The late Ambassador Richard Holbrooke, who served as a special assistant to Secretary of State Hillary Clinton for Afghanistan and Pakistan, told a group of journalists in Washington last year that he re-learned the meaning of “moral hazard” after meeting with Pakistani ministers on his first “official” swing through the country in 2009.
The Pakistani ministers had been reading up on the financial news from America; bail-out after bail-out of failing and failed institutions, brought back from the dead only because they were deemed “too big to fail.”
Pakistan, these officials reasoned, was way too big to fail. Pakistan had nuclear weapons, it was failing on almost every level, and those two facts, combined, entitled Pakistan to a massive bail-out. Holbrooke said that one minister he met with was literally rubbing his hands together in anticipation of counting all the loot that would almost certainly be coming his way.
Right he was. Officially, since 2007, the amount of US foreign aid to Pakistan has quadrupled (from roughly $750 million in 2007 to over $3 billion 2011). And that doesn’t count the military, intelligence and operational support that the US provides out of its “opaque” and “black” budgets. If you added it all up, the total amount of US aid to Pakistan would make your head spin.
All of this “aid” and money has bought us a thoroughly corrupt government; riddled with cronies, largely despised by its people and duplicitous at virtually every turn. In addition, according to every national opinion survey, the people of Pakistan view the United States of America with something approaching complete contempt. The only country they loathe more than the US is Israel.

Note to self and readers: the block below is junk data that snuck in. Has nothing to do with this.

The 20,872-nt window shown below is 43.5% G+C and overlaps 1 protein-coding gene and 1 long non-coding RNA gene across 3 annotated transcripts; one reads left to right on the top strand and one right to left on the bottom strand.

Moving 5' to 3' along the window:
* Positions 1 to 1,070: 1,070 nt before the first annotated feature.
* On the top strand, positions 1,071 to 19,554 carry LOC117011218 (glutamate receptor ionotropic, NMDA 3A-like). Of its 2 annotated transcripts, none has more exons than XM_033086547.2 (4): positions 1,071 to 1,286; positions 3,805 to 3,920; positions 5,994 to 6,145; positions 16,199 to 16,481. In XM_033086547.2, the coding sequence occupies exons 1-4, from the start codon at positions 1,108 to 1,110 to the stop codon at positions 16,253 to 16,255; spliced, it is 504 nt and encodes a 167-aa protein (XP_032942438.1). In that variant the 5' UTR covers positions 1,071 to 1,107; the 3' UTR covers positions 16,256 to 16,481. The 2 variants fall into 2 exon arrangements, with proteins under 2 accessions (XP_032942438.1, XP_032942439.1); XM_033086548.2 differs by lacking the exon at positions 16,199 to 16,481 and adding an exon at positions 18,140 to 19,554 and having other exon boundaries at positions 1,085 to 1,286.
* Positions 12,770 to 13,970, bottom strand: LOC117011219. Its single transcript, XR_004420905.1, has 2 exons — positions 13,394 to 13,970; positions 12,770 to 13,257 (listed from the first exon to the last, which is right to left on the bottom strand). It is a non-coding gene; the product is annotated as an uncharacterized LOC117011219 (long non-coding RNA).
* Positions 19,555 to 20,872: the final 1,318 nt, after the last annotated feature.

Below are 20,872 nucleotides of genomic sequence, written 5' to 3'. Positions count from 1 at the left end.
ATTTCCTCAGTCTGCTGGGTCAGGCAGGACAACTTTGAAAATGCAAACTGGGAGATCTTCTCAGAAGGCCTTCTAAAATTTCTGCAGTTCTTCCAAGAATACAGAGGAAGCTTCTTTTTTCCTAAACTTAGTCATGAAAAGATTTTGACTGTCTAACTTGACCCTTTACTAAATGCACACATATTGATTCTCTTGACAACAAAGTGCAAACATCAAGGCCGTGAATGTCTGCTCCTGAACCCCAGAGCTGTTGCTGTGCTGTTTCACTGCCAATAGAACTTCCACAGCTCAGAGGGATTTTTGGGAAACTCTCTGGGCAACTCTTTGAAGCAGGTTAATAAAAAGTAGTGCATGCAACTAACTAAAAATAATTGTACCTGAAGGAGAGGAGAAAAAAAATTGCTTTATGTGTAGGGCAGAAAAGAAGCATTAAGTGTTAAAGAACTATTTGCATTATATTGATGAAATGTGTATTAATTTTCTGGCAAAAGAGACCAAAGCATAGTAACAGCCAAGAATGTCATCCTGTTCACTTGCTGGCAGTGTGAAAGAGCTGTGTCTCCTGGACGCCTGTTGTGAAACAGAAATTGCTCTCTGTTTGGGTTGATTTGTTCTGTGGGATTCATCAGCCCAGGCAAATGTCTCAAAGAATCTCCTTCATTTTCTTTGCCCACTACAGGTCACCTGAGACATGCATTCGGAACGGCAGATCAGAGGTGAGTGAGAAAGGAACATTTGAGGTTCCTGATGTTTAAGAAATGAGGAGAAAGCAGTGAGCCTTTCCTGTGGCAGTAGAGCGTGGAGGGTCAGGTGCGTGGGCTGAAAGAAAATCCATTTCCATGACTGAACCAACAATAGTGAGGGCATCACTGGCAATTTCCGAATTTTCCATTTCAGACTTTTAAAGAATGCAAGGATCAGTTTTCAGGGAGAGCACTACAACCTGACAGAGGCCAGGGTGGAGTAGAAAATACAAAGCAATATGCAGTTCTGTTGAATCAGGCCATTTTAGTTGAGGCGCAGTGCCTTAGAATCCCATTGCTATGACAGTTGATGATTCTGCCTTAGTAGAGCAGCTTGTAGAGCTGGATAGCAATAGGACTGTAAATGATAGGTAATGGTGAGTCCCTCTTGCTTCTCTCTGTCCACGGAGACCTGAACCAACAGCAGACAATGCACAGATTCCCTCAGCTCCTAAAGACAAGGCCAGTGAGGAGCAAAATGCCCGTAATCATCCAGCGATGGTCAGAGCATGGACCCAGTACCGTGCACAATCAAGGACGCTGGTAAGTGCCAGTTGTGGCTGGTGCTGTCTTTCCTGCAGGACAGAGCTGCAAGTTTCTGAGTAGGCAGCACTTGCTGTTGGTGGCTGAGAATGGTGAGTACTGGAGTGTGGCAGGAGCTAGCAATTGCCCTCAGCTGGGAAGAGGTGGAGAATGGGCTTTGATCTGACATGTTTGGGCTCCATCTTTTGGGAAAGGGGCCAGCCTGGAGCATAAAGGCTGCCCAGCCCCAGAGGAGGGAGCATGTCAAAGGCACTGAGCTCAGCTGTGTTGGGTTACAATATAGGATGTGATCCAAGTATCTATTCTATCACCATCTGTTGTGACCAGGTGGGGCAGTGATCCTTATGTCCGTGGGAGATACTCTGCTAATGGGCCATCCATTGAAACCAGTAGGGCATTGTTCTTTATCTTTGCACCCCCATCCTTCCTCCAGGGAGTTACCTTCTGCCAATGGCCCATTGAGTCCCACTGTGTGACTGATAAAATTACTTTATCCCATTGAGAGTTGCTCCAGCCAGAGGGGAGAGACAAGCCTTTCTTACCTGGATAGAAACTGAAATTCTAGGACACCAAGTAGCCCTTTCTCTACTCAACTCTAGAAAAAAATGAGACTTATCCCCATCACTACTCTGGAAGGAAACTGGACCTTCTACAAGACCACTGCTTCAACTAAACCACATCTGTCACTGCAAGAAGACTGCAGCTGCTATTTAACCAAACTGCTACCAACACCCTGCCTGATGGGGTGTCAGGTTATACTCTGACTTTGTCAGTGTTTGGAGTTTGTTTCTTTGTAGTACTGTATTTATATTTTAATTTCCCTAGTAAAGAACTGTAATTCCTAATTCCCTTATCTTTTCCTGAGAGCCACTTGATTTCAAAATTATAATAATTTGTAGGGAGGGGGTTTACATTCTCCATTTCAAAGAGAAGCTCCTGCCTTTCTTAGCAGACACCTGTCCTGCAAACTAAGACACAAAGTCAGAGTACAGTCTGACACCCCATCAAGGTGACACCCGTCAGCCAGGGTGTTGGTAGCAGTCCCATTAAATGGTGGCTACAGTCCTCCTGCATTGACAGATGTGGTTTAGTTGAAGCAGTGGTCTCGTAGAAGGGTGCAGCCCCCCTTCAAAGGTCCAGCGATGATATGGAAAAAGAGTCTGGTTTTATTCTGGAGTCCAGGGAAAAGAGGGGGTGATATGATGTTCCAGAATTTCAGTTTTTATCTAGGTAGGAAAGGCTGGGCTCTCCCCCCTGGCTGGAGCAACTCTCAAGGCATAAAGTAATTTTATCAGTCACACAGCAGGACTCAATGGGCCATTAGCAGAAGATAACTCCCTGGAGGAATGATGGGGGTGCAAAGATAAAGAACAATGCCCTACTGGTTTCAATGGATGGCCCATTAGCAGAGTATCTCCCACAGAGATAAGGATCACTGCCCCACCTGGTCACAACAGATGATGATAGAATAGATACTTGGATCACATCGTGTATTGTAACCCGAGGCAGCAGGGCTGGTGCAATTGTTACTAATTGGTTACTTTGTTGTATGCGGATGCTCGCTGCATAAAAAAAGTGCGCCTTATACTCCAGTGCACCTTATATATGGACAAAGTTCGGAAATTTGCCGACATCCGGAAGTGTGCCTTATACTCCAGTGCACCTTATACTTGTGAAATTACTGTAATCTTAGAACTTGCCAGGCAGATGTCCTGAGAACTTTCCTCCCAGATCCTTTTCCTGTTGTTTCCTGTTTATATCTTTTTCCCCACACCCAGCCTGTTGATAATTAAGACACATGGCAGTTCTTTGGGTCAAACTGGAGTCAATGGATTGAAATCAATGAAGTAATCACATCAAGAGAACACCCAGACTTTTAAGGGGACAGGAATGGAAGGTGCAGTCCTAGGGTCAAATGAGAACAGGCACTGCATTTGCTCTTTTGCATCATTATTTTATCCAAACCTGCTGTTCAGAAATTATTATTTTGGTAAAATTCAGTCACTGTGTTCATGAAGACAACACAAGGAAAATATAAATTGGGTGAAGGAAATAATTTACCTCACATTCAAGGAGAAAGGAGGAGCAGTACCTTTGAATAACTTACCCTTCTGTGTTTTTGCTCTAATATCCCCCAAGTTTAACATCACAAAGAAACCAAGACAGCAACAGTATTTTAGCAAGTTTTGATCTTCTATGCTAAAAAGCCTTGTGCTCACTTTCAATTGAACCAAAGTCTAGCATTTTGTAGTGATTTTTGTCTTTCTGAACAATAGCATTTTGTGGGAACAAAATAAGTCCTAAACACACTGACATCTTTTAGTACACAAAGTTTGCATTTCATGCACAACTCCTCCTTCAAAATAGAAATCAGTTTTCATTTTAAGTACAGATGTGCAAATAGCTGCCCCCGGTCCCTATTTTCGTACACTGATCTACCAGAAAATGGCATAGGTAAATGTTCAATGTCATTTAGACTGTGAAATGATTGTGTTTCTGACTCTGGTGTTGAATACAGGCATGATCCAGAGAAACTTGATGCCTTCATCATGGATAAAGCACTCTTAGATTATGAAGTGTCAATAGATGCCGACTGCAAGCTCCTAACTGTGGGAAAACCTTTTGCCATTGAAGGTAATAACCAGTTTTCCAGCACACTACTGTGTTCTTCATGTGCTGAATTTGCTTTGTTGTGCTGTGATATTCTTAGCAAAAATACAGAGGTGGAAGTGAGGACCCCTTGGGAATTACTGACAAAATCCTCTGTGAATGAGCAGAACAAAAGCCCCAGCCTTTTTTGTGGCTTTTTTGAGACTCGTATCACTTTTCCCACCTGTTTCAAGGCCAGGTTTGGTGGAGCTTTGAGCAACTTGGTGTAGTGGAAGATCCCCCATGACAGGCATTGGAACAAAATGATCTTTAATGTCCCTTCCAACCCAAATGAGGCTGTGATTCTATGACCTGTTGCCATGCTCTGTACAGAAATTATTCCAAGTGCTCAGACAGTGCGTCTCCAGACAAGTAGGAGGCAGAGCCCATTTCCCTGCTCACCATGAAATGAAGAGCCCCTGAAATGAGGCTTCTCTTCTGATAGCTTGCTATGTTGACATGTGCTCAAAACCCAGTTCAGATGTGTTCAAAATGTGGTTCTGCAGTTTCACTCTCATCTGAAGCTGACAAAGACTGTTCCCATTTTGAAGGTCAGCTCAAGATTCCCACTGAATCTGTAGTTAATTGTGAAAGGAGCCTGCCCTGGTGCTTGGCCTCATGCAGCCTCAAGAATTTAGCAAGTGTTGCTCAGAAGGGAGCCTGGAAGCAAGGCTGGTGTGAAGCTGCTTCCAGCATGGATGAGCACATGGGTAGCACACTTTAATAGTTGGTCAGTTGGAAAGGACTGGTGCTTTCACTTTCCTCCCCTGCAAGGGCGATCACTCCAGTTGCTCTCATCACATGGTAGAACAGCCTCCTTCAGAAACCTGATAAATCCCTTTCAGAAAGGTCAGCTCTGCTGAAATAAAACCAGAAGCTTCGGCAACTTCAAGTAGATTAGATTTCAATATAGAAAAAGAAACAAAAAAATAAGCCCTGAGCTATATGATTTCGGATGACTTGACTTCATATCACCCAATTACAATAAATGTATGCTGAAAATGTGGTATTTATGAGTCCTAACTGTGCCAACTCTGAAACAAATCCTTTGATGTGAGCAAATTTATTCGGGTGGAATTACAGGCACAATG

Giving the Pakistani government more money because it is “too big to fail” is a doomed policy in every way except one: it allows us to believe (for the time being) that nuclear weapons will not fall into the hands of people who would like to detonate those weapons in Long Beach or Baltimore Harbor.
This belief will be true until it is no longer true. The day when it is no longer true will be the day that a gaggle of pundits assembles on TV to say: “how could this have happened?” Everyone will express shock at the turn of events. But this turn of events is inevitable. Pakistan’s government will fall. Whether it falls this year or next or in 2014, no one at the highest levels of the United States government doubts that Pakistan’s current government will fall. What happens after that is anyone’s guess.
We’ve been pursuing a “realistic” policy toward Pakistan for decades. Soon we inherit the wind. Or as Brookings analyst Stephen Cohen put it recently:
There is not going to be any good news from Pakistan for some time, if ever, because the fundamentals of the state are either failing or questionable. This applies to both the idea of Pakistan, the ideology of the state, the purpose of the state, and also to the coherence of the state itself. Pakistan has lost a lot of its “stateness,” that is the qualities that make a modern government function effectively. So there’s failure in Pakistan on all counts. I wouldn’t predict a comprehensive failure soon but clearly that’s the direction in which Pakistan is moving.
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